National WIC Association

NWA’s Statement on the USDA Final WIC Rule

February 28, 2014
Categories: Nutrition

NWA released the below media statement February 28, 2014.

NWA Ecstatic About USDA Final WIC Rule Expanding Access to Healthy Fruits and Vegetables, Whole Grains, and Low-Fat Dairy for Mothers and Young Children

The National WIC Association (NWA) could not be more pleased with the release of the U.S. Department of Agriculture Final Rule today confirming critical public health changes to the Special Supplemental Nutrition Program for Women, Infants and Children (WIC) that further improve the nutrition and health of the nation’s low-income mothers and young children. NWA applauds USDA for implementing science based decisions that increase access to fruits and vegetables, whole grains and low-fat dairy.

 "The nutrition education and breastfeeding support WIC provides, reinforced by the critical public health upgrades to the WIC food package in this rule,” said the Rev. Douglas A. Greenaway, NWA President & CEO, “ensure that every WIC mother has the essential healthy nutrients she needs for a healthy pregnancy and birth outcome and every WIC child will grow healthy and ready to learn when they enter school."

“Dramatically increasing the resources for children’s fruits and vegetable purchases and allowing parents of 9-11 month old infants to purchase fresh fruits and vegetables in lieu of jarred infant food are remarkable upgrades enhancing the value of the WIC food package for WIC families,” remarked Jacqueline Marlette-Boras, NWA Board Chair.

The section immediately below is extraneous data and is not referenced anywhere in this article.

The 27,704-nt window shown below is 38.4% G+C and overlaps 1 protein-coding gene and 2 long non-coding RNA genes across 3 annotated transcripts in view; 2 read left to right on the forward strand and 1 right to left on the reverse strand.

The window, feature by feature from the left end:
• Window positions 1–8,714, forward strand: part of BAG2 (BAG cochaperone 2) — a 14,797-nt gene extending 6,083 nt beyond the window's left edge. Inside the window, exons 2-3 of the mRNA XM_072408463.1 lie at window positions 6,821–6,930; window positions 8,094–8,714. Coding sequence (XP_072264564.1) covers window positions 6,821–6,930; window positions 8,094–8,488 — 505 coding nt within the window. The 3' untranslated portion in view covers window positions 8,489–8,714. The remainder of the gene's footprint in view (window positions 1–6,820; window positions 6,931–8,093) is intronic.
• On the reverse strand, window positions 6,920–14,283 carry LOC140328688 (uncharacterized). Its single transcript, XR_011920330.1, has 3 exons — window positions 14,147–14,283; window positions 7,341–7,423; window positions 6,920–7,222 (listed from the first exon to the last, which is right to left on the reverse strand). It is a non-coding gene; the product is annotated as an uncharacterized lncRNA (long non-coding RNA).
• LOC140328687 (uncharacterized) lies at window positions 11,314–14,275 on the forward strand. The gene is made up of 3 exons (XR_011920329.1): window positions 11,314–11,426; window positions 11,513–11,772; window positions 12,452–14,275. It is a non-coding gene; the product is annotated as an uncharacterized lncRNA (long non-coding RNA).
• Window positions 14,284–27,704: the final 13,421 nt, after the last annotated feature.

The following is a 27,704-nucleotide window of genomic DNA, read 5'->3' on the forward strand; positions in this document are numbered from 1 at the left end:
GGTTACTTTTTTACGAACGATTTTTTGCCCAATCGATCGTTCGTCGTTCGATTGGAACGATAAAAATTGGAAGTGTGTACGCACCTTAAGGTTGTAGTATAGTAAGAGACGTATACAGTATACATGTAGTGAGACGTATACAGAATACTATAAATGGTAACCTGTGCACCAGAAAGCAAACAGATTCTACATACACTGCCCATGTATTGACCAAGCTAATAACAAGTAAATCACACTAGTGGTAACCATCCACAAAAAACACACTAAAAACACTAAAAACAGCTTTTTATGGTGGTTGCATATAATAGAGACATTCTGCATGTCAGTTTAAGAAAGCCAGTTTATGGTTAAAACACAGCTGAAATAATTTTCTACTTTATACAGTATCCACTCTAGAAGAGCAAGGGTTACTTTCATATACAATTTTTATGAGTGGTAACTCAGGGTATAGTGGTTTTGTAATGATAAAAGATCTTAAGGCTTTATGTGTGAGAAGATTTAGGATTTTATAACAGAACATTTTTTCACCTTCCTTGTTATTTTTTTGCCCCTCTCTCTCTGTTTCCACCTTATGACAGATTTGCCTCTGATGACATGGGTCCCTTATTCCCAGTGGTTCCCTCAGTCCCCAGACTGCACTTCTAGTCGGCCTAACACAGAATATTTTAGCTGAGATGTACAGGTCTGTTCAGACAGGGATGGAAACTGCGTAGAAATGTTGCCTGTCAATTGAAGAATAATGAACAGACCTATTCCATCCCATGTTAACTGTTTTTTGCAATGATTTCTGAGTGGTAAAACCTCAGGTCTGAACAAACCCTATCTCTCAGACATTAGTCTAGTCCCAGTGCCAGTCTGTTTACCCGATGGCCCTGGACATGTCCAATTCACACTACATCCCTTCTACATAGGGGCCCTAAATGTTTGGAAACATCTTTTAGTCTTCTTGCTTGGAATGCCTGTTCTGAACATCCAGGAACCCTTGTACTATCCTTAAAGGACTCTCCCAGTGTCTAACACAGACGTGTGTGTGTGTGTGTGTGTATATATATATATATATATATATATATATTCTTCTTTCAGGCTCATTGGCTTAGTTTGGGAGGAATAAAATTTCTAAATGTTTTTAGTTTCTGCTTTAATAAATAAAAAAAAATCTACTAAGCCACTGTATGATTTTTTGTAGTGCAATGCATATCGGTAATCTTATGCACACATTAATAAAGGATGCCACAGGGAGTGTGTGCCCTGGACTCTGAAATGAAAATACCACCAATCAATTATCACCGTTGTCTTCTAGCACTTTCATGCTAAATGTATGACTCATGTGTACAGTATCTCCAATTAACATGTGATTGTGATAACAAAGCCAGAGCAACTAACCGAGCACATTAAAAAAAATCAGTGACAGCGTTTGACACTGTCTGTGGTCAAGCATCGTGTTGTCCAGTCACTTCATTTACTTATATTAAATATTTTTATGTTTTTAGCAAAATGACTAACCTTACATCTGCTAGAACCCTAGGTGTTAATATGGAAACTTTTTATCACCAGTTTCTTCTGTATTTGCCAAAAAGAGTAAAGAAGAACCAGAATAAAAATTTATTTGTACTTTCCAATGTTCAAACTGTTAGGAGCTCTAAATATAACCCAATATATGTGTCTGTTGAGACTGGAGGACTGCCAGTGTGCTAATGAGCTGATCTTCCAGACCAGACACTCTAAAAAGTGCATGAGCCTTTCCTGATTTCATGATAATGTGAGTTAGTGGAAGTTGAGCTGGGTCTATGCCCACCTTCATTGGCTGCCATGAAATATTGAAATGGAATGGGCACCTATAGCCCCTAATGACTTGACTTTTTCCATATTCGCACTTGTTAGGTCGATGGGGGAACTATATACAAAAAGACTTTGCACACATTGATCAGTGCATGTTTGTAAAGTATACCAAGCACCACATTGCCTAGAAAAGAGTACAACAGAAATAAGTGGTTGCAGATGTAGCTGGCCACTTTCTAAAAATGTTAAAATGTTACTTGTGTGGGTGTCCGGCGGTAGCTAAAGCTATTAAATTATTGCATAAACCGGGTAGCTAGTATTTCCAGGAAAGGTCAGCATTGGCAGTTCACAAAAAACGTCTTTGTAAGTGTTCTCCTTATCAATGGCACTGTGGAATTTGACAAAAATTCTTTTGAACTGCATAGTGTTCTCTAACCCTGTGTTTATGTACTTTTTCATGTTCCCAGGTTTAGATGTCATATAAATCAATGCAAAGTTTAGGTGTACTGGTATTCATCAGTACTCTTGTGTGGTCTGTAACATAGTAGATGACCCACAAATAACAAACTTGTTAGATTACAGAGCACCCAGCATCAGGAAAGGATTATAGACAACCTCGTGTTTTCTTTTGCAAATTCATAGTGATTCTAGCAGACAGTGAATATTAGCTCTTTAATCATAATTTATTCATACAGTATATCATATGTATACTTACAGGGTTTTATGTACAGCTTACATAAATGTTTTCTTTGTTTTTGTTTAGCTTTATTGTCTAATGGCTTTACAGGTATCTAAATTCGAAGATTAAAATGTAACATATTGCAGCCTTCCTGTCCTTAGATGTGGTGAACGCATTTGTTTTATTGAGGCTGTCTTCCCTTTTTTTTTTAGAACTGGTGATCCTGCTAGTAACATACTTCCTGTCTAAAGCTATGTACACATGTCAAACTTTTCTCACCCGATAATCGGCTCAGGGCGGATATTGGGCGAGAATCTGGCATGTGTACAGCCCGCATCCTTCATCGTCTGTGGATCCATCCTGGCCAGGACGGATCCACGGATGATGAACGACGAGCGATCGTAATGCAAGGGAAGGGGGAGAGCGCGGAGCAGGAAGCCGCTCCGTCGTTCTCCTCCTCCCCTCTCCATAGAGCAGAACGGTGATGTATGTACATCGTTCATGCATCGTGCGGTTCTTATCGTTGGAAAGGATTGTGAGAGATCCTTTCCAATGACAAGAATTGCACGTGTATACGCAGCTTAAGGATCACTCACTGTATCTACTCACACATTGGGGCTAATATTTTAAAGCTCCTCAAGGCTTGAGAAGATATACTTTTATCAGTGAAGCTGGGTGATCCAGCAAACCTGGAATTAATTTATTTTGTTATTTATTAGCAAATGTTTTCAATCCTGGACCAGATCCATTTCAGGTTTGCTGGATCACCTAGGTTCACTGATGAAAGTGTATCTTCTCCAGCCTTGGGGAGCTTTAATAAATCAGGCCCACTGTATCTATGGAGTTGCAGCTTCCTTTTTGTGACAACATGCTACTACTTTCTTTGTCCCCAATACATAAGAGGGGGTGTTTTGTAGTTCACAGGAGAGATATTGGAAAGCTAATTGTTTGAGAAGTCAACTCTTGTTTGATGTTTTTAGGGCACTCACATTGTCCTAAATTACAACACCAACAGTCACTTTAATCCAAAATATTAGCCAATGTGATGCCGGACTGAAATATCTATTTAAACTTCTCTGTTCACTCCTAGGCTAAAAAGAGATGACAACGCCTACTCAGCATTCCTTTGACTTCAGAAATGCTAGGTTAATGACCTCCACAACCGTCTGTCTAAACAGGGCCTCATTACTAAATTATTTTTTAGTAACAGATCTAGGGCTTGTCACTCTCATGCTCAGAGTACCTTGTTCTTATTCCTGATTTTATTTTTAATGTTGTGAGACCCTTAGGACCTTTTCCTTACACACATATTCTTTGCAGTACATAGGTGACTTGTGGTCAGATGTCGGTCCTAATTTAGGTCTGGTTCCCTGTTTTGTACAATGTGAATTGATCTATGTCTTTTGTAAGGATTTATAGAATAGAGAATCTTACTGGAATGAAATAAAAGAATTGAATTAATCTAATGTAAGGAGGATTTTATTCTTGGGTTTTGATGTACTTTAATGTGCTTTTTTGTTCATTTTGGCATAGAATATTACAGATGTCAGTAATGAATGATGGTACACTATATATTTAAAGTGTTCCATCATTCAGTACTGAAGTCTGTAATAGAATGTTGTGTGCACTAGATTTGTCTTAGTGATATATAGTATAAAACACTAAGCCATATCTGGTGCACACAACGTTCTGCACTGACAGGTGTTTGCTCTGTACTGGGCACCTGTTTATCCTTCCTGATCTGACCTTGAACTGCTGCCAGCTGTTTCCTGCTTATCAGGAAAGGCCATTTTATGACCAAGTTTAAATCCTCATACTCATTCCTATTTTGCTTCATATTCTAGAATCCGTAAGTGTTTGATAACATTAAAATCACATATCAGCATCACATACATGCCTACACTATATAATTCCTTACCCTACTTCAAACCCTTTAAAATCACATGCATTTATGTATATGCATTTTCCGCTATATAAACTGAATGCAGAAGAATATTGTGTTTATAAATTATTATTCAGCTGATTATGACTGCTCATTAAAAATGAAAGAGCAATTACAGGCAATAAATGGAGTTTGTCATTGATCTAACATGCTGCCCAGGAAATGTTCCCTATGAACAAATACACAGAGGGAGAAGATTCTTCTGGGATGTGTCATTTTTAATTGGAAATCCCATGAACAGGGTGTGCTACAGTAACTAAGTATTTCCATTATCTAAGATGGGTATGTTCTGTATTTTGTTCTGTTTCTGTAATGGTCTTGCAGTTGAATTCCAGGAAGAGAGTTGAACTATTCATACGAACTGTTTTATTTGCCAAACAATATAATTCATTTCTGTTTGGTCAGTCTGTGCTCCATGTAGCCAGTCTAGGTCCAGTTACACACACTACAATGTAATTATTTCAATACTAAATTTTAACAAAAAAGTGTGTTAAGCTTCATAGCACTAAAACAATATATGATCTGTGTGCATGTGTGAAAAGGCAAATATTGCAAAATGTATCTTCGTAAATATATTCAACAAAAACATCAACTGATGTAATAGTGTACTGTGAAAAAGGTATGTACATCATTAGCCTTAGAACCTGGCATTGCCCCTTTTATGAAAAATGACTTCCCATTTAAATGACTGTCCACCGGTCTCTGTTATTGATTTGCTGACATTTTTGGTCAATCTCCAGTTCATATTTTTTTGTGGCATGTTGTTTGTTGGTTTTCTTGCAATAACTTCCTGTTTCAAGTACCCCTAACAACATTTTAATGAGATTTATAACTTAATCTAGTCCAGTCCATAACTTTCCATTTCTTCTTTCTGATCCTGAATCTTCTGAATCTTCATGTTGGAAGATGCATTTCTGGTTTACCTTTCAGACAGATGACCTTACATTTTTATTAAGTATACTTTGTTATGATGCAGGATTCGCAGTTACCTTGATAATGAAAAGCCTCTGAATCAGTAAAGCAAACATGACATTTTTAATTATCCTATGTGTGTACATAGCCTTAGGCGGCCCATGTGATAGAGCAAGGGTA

Expanding whole grain options to include pasta, requiring only 1% or nonfat milk for children over two years and women, allowing yogurt as a partial milk substitute, and expanding fish options to include canned Jack mackerel all help to make the food package even healthier for mothers and young children,” added Marlette-Boras.

Recent Centers for Disease Control and Prevention (CDC) research has indicated that changes to the WIC food packages may be a contributing factor in the decline in obesity rates among 2-5 year olds. 

The release of this rule concludes a 34 year process to improve the dietary intakes of WIC mothers and young children. This rule is the outcome of a rigorous, scientific process that includes recommendations of the National Academies’ Institute of Medicine, the Dietary Guidelines for Americans, and thousands of public comments. NWA applauds USDA for sticking to that process and assuring the scientific integrity of the food package.

WIC is a federally funded program that provides nutrition and breastfeeding education, nutritious foods, and improved healthcare for low and moderate-income women and children with, or at risk of developing, nutrition-related health problems.